I think with frozen, you might have to cook longer (on the other hand, since they're precooked, they might not take as long). The really thin green beans only take about 25 to 30 minutes to bake. Just keep checking on them and when you like the results, take them out.
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Old 12-18-2008, 05:58 PM   #4
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Thanks guys! Going to try it out tonight so if I fail miserably I have time to buy some bagged party mix...
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Old 12-18-2008, 06:13 PM   #5
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This is from the Martha Stewart Cookbook:

Fahrenheit Celsius Gas mark Description
225° 110° ¼ Cool
250° 130° ½ Cool
275° 140° 1 Very slow
300° 150° 2 Very slow
325° 170° 3 Slow
350° 180° 4 Moderate
375° 190° 5 Moderate
400° 200° 6 Moderately hot
425° 220° 7 Fairly hot
450° 230° 8 Hot
475° 240° 9 Very hot
500° 250° 10 Extremely hot

Mark Bittman has a similar chart in "How to Cook Everything" ... but it doesn't have as many levels. I think the temp range is about the same.

For me "very hot" means around 450 to 475.

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Old 12-18-2008, 06:16 PM   #6
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That is the coolest chart I've ever seen. I'm going to print it out and tape it up by the stove (next to the one I printed out with common measurement and weight conversions...) Thanks!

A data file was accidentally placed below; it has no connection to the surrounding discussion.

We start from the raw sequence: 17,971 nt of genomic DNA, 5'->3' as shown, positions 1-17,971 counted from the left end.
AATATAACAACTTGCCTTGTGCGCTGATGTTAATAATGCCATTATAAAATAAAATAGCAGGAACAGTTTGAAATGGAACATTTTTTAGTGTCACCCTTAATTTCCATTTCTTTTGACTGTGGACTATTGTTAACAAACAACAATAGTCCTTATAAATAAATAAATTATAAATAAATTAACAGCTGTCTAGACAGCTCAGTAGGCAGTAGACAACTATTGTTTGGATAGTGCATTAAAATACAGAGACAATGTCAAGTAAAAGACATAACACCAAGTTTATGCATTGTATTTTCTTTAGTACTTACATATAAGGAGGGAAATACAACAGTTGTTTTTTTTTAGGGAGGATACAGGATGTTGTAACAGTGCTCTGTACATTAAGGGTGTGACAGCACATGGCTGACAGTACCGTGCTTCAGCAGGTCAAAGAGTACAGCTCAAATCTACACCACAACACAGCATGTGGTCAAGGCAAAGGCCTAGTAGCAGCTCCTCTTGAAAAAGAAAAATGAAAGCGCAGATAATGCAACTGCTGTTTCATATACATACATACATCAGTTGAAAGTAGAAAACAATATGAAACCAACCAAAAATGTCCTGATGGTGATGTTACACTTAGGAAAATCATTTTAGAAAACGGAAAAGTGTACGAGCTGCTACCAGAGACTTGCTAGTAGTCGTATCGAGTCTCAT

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Old 12-18-2008, 08:18 PM   #7
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Quote:
Originally Posted by Shannon in ATL View Post
I've read the 'new ideas for green beans' thread withe the crunchy green beans recipes and realize I am a cooking imbecile, so have a couple of questions for anyone who made them... (holiday party this weekend - looking for a healthier, easy to make 'appetizer snacky' item to take)


So, on this one, how hot do you guys think is a 'very hot' oven? How much oil and Worcestershire, just enough to coat? Roast on an open cookie sheet?



think these are fresh green beans? Think I could use thawed frozen beans?

I like the frozen bean idea, but I also like the cooking spray instead of oil idea...

Suggestions from anyone who has made these, or something similar, before?
Shannon, I use fresh green beans. I'm not a fan of the frozen variety. I make at least 3 - 4 lbs at a time. I'll also tell you this. It may take one or more tries to get them just "right". It's a hard thing to explain. They have to get a certain "look" to them. But when you do get them right - yumm. yumm. yumm.

I'm curious to know what you wind up making and how they turn out. Let us know.
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Old 12-18-2008, 08:20 PM   #8
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Tonight I'm roasting veggies for dinner. Lots of veggies. So I threw some green beans into the toaster oven. The problem with roasting all kinds of different veggies is that they all need different times. So I have lots of pans in the oven and 2 in the toaster oven.

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Old 12-18-2008, 09:38 PM   #9
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I didn't think my frozen green beans were cooked. Perhaps blanched but not cooked. Now I have to go home and look.
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Old 12-18-2008, 10:50 PM   #10
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Okay, I'm in the process of making the beans and my first round of beans had black spots on the bottom when I turned them. Must have waited too long. Taste good so far though... going to see what happens... I'll update more when I get more done.